Wednesday, March 25, 2009

Keeping the Messiah at the Center

In John Piper's book God is the Gospel he says, "The glory spoken of in 2 Corinthians 4:4 is not a vague, impersonal glory, like the glory of sunshine. It is the glory of a person. Paul speaks of 'the light of the gospel of the glory of Christ.' The treasure in this text is not glory per se. It is Christ in his glory. It is the glorious Christ. He is the ultimate gift and treasure of the gospel. All other words and deeds are means to this: seeing Jesus Christ-the kind of seeing that is seeing and savoring simultaneously" (p. 65).

At the very heart of the gospel is the declaration that the Messiah is Jesus. The death of Christ accomplished what needs to be done so we can enter into the family of the Messiah and the resurrection is God's declaration of Jesus' status as God's 'anointed-one'. The point of the gospel is that we might come to Jesus and enjoy him as the crucified and risen Christ. We ought to always seek to deepen our understanding of what exactly it means that Jesus is the Messiah so that our hearts might rejoice in him for his glory and our good.

Tuesday, March 10, 2009

Toronto Baptist Pastor and My Spiritual Condition

My family owned a Christian bookstore that was pretty much like your average Christian book shop. The first thing you saw when you walked in wasn’t anything really deep but was the usual Max Lucado coffee table book (or at least something like it). Some people get annoyed with this aspect of Christian bookstores thinking, "We need deeper theology!" but a question I’ve been thinking about is, “How annoyed should we be?”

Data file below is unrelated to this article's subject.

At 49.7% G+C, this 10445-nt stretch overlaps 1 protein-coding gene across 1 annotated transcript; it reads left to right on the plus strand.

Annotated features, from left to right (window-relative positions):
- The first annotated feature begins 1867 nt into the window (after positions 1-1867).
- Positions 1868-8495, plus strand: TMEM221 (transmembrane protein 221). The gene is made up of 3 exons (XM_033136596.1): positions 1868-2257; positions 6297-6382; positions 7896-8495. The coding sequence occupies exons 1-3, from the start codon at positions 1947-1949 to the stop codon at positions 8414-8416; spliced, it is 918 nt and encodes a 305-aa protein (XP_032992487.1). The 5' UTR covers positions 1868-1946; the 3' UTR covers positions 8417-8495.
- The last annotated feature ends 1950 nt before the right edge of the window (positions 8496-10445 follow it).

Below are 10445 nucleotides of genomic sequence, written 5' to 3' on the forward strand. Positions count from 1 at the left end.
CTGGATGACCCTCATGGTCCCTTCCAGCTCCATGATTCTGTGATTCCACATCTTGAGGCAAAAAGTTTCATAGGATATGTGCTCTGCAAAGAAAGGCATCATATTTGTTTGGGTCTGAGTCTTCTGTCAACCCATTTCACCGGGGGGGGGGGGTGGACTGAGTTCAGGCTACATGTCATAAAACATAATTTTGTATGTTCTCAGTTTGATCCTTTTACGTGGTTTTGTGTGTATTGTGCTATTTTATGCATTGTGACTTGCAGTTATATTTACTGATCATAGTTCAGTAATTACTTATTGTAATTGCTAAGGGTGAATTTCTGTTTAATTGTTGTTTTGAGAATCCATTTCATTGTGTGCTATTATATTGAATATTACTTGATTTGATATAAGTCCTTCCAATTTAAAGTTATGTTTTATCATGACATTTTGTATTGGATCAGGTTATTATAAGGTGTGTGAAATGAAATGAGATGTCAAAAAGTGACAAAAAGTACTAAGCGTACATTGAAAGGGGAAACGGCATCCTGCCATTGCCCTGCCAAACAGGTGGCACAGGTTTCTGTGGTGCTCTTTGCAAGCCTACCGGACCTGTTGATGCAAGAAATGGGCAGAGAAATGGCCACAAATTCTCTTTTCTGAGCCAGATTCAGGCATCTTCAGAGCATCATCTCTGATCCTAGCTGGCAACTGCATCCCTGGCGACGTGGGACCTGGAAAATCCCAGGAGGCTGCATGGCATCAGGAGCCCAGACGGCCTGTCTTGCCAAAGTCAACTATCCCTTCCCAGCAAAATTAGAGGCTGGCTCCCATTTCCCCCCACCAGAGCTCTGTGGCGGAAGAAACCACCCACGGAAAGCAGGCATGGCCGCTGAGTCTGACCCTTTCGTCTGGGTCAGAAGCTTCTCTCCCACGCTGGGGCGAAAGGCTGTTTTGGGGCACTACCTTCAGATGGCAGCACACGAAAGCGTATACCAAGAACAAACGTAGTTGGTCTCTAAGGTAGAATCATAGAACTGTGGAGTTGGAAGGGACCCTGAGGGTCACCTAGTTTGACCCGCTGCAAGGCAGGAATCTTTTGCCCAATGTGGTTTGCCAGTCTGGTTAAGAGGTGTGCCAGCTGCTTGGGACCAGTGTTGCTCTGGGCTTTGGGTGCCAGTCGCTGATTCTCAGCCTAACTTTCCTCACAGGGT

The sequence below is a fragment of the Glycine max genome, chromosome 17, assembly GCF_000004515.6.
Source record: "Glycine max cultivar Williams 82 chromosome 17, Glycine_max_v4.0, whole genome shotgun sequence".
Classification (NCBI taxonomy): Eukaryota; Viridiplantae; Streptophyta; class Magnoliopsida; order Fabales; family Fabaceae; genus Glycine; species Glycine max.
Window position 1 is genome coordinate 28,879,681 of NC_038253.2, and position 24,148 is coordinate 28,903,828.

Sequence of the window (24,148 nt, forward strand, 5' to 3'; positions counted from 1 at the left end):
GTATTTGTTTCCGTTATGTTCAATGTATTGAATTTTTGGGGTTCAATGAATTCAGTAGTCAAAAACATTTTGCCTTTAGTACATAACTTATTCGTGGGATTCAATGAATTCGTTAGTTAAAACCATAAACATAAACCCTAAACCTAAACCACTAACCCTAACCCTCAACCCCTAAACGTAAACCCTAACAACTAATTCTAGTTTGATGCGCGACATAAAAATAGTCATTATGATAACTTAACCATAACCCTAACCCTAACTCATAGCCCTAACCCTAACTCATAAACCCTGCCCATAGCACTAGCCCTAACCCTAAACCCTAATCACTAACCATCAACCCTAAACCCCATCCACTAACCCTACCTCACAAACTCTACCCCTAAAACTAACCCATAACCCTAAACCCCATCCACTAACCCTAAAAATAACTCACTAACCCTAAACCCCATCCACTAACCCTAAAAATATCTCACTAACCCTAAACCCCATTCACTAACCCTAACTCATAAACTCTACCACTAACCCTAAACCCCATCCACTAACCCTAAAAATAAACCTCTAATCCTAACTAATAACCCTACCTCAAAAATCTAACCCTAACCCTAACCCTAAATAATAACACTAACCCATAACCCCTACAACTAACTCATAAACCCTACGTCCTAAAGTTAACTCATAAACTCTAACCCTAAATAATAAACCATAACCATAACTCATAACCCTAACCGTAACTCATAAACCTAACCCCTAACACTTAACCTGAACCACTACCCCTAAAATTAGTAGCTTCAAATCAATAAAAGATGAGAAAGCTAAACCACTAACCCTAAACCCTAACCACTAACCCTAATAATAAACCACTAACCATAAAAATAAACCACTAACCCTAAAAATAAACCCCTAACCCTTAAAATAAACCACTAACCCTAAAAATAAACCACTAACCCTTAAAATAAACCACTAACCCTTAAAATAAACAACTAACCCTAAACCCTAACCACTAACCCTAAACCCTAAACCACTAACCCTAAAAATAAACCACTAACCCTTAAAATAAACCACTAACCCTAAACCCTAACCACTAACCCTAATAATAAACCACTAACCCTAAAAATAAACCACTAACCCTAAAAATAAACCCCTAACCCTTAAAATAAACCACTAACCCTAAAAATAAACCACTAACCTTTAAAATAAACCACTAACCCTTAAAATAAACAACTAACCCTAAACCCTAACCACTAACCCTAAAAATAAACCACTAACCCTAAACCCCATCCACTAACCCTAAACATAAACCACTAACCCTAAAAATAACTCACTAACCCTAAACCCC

R.G. Mitchell Family Books was the largest Christian retailer and distributor in Canada so it was quite a shock to some when it went bankrupt. If you search “Mitchell Family Books Bankruptcy” you will get a variety of responses. One that interested me was by a guy named Toronto Baptist Pastor. The author’s real name is Pastor H. Schonhaar; he is the pastor of Toronto Baptist Church, a fundamentalist KJV-only church in Toronto, Ontario. The heart of his post was that Mitchell Family Books went bankrupt because the Mitchell family is spiritually bankrupt. I thought it strange that such a judgment should be made before I even met this man but it got me thinking about something, namely, “What kinds of products should a Christian retailer be selling?”

My grandfather, Robert Gordon Mitchell, was a conservative brethren lay-man who had a passion for the written word. He loved Jesus and served him with all his energy. His desire was to get good books into the hands of Christians. 75 years later Mitchell Family Books was quite a different store. It sold more general products under the broad heading “Christian”. These products varied from paintings, music, books, bibles, and a whole lot of trinkets.